Healthy :: Obesity and eating healthy foods top the list of health issues

Healthy living concerns such as obesity and eating healthy foods top the list of health issues for B.C. children aged 10 to 16 years old, according to a report presented to Health Minister George Abbott today by Child Health BC at the conclusion of the one-year public input into the Conversation on Health.

“It’s great to see that the next generation of British Columbians believe healthy eating and physical activity as a key priority and critical to the sustainability of our public health system,” said Abbott. “As we wrap up the year-long Conversation on Health, it is appropriate that our young people get the final say as the underlying message has been about ensuring a public health system that is there for our children and grandchildren.”

The report also noted that smoking and taking drugs were pinpointed by nine out of 10 children surveyed as contributors to bad health.

The report was commissioned by BC Children’s Hospital Foundation and Child Health BC, a provincewide network initiated by BC Children’s Hospital, an agency of the Provincial Health Services Authority (PHSA). It was based on research carried out by polling firm Ipsos-Reid during the past summer.

“Through BC Children’s Hospital and its innovative programs such as Child Health BC, we have a mandate to safeguard the health of B.C.’s children,” said PHSA board chair Wynne Powell. “Listening to their concerns about health helps ensure our activities support their efforts to lead healthy lives. The lifestyles they establish today will have great bearing on the demands on the health-care system of tomorrow.”

British Columbian children aged 10 to 16 years old were asked to name their top health concerns, what they thought contributes to good health and bad health, obstacles to achieving or maintaining good health and who is responsible for their health. They were also asked to gauge their own level of health.

Children identified exercise, diet and sleep as the top three contributors to good health. Eighty per cent of children surveyed said being overweight, not exercising regularly, drinking alcohol and eating unhealthy foods as contributing to bad health. Nine out of 10 children identified smoking and taking drugs as contributors to poor health while 43 per cent of children and youth felt that the primary responsibility for good health was their own.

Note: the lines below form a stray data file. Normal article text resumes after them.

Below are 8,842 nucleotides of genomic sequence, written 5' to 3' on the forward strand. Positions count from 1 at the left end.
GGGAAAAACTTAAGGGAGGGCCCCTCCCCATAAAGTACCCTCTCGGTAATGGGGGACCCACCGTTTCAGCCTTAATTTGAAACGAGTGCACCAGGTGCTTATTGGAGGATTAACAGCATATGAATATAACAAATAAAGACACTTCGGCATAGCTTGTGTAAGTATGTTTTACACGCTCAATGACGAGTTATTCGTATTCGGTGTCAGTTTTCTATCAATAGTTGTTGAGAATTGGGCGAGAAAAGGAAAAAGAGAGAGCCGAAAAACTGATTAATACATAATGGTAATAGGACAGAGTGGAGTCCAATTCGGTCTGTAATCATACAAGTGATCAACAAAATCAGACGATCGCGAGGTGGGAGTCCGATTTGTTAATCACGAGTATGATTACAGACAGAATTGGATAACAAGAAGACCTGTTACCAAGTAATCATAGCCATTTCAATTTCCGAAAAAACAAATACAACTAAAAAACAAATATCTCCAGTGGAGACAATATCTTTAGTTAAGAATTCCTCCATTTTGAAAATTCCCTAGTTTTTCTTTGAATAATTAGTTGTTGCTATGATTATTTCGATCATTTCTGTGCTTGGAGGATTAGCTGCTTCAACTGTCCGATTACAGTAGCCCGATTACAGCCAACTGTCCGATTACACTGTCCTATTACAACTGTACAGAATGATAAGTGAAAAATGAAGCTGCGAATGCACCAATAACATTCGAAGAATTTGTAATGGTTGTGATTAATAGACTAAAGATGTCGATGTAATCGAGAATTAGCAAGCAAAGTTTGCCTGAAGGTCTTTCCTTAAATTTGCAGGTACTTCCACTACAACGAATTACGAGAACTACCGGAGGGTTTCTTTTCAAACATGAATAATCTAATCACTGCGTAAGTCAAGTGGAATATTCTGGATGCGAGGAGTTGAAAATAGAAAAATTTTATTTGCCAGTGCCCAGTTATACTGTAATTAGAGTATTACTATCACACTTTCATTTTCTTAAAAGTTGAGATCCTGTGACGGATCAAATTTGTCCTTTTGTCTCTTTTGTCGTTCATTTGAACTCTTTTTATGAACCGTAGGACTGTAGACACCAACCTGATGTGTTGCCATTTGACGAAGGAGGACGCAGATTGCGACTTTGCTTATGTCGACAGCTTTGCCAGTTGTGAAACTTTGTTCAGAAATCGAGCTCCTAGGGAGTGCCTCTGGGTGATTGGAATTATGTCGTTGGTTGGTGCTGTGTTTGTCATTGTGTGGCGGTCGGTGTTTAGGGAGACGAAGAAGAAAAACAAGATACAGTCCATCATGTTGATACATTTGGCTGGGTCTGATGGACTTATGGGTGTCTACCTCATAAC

“We made sure we heard from kids across B.C.,” said Dr. Robert Peterson, director of Child Health BC. “Our goal is to ensure all of B.C.’s kids have equitable access to a consistent standard of pediatric care, and achieving this goal requires that the communication goes two ways. No one has a better understanding of the concerns of youth than youth themselves.”

Thousands of British Columbians joined the year-long Conversation on Health, making it the single largest public discussion on health in B.C. history. The Conversation on Health officially ends on Sept. 30, 2007, a year after it was launched by Premier Gordon Campbell on Sept. 28, 2007. The most recent statistics show:

· 6,621 registrations for the forums;
· 4,427 phone calls;
· 1,645 emails;
· 533 letters;
· 5,727,555 web hits.

“People of all ages throughout the province have made the Conversation on Health the largest ever public consultation on health held in B.C.,” said Mary Polak, Parliamentary Secretary to the Conversation on Health and MLA for Langley. “This year-long initiative has focused on gathering the views of British Columbians from all walks of life on how to improve and review B.C.’s public health system.”

All input received will be summarized in a report that will be presented to government later this fall. The report will help guide new programs, services and legislation for B.C.’s health system, in accordance with the principles of the Canada Health Act, and criteria such as improved patient care and accountability.

Child Health BC is a collaborative network of the Provincial Health Services Authority involving all of the provinces regional health authorities, including Fraser Health, Interior Health, Northern Health, Vancouver Coastal Health and the Vancouver Island Health Authority. Child Health BC is an initiative of BC Children’s Hospital and its lead benefactor is the Overwaitea Food Group.


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